Call it What you Will
Yellowstone Ski Festival is a week known by many names. “Fall Camp,” “First Tracks,” or if you live and breathe skiing and you live anywhere nearby, just, “West.” The conversation between Nordies in Salt Lake starting in September is dominated by only a few questions: “Are you going to West?”, and, “When are you leaving for West?” Everyone knows what you mean.
It’s not just the comradery, the holiday, or the skiing. The Rendezvous Trails on the Custer Gallatin National Forest are pristine; whether you’ve just started skiing or are training for an Olympic spot. They are level, contoured, but not impossible, wide, and even in lean snow years Doug Edgerton and his crack team know how to lay out corduroy that makes even the clumsiest of us feel like Jessie Diggins for a few minutes.
Then there’s the Yellowstone Rendezvous Race in the spring, where you can fly through those same trails at full speed — even the wrong way on a few.
The nearby Boundary Trails, also part of the National Forest, are where all the dogs of the Ski Festival get to go with their tired owners to get some exercise.
Evolving into Skiers
We continued to make the trip to West Yellowstone for the Festival. Staying at the Grey Wolf, we were among most of the Salt Lake Nordic community and their kids. Little kids. Everywhere. With tiny skis, and yelling. Loud yelling. Especially in the pool. At first, we thought about looking for a quieter place to stay, but that scene started to grow on us a bit.
There were lean years and snowy years, frigid ones and ones that Nordic skiers call “too warm”. Our perspective on what is “cold” slid down the thermometer. I braved the SuperTour race in 2011 and since only a handful of crazy masters bother to do that, I got to stand on a podium next to Caitlin Gregg.
From our single pair of skis, our quiver has grown to too many. Some years we ski our “good skis”, scrambling for a spot in the garage to wax daily. Other years we slap two layers of sticky klister on our classic skis and just go skiing for the week. It all depends on what Mother Nature has left us in the end of November.
Gaining a new tolerance for cold weather, we also warmed up to those little kids a bit. We evolved.
Making More Skiers
We made our contribution to the Nordic ski community in 2012, when our Millicent was born. She was due on Thanksgiving, and forced us to stay home from West Yellowstone for the holiday. By spring, and through the generous babysitting of Gerry and Judy Wondrak of Hebgen Lake, we managed to make it to the Yellowstone Rendezvous to race. It just so happens the Wondraks are from my home town in Ohio. They moved to West after retiring from teaching and are now year-round residents of this town we were growing to love.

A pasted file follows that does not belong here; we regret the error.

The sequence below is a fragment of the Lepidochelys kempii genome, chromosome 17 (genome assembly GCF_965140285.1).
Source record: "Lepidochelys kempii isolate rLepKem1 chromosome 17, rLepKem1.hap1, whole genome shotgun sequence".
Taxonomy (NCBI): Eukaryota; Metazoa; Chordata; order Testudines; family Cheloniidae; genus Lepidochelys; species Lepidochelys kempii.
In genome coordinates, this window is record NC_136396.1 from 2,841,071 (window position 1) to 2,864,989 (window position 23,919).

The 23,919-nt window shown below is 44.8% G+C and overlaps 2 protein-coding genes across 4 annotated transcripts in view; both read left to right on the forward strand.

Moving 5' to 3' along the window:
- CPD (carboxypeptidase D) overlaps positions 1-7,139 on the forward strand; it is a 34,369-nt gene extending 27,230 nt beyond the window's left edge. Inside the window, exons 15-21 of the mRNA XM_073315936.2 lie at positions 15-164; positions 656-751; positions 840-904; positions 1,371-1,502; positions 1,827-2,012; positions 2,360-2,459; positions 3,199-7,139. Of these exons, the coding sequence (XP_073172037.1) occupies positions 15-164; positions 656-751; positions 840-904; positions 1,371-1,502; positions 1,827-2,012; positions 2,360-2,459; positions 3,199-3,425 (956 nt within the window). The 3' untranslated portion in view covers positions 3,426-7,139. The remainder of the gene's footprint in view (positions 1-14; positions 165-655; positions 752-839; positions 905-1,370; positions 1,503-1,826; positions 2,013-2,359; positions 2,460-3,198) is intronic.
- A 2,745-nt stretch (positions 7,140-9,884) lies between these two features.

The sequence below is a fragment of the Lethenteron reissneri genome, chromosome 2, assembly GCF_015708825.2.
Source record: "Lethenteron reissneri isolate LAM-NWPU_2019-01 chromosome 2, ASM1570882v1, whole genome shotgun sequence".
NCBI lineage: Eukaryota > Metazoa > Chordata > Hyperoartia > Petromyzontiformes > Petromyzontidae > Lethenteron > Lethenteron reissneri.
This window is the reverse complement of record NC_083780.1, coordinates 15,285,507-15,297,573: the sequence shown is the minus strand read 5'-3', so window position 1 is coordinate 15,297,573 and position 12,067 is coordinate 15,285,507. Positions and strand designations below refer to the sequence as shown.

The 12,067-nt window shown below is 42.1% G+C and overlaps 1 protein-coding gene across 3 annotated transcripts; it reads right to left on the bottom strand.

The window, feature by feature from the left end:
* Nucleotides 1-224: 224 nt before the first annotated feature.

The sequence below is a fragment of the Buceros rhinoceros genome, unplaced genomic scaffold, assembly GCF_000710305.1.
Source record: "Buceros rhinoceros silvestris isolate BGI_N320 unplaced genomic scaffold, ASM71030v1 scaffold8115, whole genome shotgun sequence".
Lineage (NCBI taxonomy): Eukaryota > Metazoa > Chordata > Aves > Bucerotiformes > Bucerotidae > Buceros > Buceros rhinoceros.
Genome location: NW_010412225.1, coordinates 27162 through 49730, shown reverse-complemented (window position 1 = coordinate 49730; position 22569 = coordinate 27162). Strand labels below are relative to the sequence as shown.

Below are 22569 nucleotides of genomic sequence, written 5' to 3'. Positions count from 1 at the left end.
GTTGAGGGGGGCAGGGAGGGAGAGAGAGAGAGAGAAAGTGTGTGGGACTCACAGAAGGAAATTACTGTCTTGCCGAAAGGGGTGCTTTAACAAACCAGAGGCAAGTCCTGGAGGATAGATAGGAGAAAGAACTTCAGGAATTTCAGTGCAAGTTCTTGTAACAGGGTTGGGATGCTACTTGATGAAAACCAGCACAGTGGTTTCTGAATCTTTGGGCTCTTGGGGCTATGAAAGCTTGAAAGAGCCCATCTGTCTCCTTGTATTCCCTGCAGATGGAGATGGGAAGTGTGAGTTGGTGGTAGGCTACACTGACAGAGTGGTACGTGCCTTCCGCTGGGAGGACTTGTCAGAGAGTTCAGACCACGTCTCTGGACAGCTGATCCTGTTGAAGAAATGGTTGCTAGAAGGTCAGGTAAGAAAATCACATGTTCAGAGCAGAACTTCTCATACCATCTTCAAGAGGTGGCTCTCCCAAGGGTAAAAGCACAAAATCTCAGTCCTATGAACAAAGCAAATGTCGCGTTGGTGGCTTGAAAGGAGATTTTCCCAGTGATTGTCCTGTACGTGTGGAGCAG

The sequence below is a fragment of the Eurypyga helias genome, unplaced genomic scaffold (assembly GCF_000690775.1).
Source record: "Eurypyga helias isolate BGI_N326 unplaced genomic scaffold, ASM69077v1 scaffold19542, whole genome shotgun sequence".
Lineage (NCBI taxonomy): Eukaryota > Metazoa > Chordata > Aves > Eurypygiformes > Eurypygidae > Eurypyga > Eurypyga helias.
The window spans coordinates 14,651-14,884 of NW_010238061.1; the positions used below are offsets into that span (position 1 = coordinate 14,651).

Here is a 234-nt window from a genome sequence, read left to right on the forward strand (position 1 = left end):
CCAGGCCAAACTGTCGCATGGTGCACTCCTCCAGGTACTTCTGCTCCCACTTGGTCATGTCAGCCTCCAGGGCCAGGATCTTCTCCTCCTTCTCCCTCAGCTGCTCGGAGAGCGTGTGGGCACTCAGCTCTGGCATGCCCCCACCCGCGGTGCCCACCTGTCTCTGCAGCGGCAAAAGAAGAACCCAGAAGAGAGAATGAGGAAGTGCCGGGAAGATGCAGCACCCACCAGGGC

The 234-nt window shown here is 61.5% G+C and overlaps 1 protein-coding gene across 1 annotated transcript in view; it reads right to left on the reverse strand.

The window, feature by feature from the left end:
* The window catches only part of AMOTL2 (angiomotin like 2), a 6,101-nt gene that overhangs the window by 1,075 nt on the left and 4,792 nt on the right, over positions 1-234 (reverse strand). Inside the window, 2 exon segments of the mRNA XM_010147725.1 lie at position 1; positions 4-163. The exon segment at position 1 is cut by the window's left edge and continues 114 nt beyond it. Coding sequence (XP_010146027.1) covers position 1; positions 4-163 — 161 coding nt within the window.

Finn was born in May of 2015, so by the time Thanksgiving came around that year we were ready to bring him to West, where he celebrated his first and every subsequent Turkey Day.
Now that Milli and Finn are 7 and 4, they have their own tiny skis. And they yell too. In fact, they are really, REALLY loud. They run wild at the Grey Wolf with a whole gaggle of little kids from TUNA (The Utah Nordic Alliance). Some of those kids who were their age when we started are more than willing to earn some cash babysitting while we ski, socialize, and experience Yellowstone Ski Festival through younger eyes.
More to Learn
Having little skiers means teaching little skiers. In 2017 we took our USSA Level 100 on-snow course — you guessed it — over Thanksgiving in West. Emily Lovett and the late, great, Jon Engen took us through our paces teaching us his Norwegian terms like, “paddle”, “dance”, and “double dance”. It was truly a privilege to have such an amazing piece of US Skiing history, as we would later appreciate when we lost him in 2018.
Nordic is a Lifelong Sport
We bring a grandparent to West every year to help with the kids. Our family knows that if we’re celebrating Thanksgiving it’s going to have to be a week early or late, unless you’re coming with us. My father-in-law has learned to wear a puffy and walk everywhere. Last year we convinced my mom, “Grandma Nancy”, to come skiing with the family on the Boundary Trail. She was blown away by the beauty.